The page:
We've always loved Gabourey Sidibe for the way she doesn't shy away from uncomfortable but important topics. She keeps it real — and in her new memoir, This Is Just My Face: Try Not to Stare, the 33-year-old actress continues to do just that, sharing with us the story of her unconventional path to making it big in Hollywood.
But Sidibe also uses her new book to give us an inside look at her personal struggles with mental illness — an incredibly intimate and private part of her life that she says even her own mother couldn't understand at first.
"When I first told [my mom] I was depressed, she laughed at me. Literally," Sidibe writes in her book. "Not because she's a terrible person, but because she thought it was a joke. How could I not be able to feel better on my own, like her, like her friends, like normal people? So I just kept thinking my sad thoughts — thoughts about dying."
Sidibe's depression worsened when she went to college. She suffered frequent panic attacks and even stopped eating for days at a time. When she did eat, she would purge her food immediately — something she says she used as a distraction when she was feeling her worst.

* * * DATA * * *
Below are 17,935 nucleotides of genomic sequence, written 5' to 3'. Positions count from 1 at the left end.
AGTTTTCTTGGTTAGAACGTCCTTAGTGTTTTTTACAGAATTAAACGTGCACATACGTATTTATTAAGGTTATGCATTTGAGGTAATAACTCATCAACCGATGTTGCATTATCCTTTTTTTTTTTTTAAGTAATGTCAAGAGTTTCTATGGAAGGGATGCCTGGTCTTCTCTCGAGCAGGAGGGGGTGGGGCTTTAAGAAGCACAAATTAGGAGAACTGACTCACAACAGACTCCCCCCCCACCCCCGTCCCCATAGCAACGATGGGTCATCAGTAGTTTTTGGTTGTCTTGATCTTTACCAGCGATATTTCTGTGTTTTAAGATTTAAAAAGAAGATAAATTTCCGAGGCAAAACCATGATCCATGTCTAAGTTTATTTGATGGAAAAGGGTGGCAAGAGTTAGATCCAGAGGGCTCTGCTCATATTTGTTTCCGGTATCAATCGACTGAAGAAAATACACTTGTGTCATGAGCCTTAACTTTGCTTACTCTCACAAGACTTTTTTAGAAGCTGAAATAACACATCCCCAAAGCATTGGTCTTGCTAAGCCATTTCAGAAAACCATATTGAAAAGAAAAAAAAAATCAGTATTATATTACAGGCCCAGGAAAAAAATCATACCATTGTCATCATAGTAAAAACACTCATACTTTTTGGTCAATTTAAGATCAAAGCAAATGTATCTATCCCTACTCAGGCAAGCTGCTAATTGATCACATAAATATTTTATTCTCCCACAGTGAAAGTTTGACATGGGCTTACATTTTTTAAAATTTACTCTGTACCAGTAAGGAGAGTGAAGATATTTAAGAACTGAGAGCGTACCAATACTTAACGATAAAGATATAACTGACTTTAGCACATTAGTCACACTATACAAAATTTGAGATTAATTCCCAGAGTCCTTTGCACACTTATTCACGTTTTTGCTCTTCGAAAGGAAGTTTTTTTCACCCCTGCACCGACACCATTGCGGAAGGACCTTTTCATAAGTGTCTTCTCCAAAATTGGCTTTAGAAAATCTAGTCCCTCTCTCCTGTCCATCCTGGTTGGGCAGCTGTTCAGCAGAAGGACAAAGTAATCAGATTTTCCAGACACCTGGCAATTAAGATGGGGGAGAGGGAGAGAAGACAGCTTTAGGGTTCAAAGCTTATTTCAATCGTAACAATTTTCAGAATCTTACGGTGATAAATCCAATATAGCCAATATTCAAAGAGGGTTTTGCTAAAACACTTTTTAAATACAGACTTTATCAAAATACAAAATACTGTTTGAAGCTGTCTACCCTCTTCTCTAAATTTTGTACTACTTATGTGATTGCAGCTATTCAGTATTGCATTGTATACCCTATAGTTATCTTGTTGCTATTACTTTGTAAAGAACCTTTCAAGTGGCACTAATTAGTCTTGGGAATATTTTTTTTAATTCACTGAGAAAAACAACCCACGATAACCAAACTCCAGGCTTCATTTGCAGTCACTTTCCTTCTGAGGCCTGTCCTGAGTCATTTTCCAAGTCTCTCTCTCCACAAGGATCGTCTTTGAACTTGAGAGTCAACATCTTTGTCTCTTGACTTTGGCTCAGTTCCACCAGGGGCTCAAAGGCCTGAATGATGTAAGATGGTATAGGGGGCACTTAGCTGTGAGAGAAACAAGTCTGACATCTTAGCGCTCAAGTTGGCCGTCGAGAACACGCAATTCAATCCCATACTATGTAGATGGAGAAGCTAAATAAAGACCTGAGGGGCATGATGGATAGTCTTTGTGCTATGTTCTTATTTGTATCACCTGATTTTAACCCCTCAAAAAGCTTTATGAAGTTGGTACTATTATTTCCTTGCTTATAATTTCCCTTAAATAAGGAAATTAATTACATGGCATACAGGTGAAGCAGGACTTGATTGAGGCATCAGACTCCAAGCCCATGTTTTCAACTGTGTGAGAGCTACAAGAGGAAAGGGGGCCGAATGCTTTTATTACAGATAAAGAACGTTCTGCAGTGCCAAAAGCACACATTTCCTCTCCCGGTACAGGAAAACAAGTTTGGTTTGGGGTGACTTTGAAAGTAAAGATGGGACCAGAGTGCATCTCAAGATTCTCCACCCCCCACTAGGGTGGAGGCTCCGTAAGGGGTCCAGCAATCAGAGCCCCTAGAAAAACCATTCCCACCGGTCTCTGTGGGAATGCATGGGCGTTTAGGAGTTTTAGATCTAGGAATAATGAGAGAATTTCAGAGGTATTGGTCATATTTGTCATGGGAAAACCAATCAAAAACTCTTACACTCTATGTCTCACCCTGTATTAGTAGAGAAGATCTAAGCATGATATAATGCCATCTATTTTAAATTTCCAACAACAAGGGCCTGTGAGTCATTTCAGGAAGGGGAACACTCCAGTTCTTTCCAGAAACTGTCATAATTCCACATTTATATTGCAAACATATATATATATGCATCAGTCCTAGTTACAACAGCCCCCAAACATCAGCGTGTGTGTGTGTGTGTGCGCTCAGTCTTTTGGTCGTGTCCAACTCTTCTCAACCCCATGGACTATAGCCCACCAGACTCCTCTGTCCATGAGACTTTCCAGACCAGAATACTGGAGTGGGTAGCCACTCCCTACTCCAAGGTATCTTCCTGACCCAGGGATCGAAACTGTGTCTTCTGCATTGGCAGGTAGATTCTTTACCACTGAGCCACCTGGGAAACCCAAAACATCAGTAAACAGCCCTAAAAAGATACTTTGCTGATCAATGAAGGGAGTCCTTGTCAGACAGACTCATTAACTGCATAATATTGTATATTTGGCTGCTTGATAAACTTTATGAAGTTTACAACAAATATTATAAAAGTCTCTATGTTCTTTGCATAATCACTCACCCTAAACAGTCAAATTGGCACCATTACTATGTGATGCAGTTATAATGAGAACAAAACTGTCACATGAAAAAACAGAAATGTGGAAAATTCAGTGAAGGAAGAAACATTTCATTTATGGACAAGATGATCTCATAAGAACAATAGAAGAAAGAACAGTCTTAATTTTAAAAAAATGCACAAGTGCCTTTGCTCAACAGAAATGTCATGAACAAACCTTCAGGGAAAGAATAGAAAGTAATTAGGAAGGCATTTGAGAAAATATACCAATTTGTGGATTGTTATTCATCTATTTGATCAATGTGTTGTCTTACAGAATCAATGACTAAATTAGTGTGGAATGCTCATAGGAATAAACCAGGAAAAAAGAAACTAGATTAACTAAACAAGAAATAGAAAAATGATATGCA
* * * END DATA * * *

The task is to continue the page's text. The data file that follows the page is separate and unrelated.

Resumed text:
I could sense that dealing with this on my own was definitely no longer an option.
Eventually, though, Sidibe sought out treatment, during which she was diagnosed with bulimia and depression and prescribed an antidepressant. She began seeing a therapist regularly, which she now says was crucial for her recovery.
"I found a doctor and told her everything that was wrong with me," Sidibe writes. "I'd never run down the entire list before, but as I heard myself, I could sense that dealing with this on my own was definitely no longer an option."
Today, Sidibe told People she no longer thinks about throwing up (something that she did in connection to her depression, not in an effort to lose weight, she explains), and she continues to manage her mental illness with therapy and self-love.
"I just accepted depression as something that's part of my anatomy; it's part of my chemistry, it's part of my biology," Sidibe told People. "When it's too big for me to just turn around on my own, I see a therapist. I see a therapist anyway. We all should see a therapist. If only for the hour a week that you can talk about yourself and not worry about monopolizing the conversation? F***ing do it, it's worth it!"
You can find Gabourey Sidibe's memoir, This Is Just My Face: Try Not to Stare, on Amazon.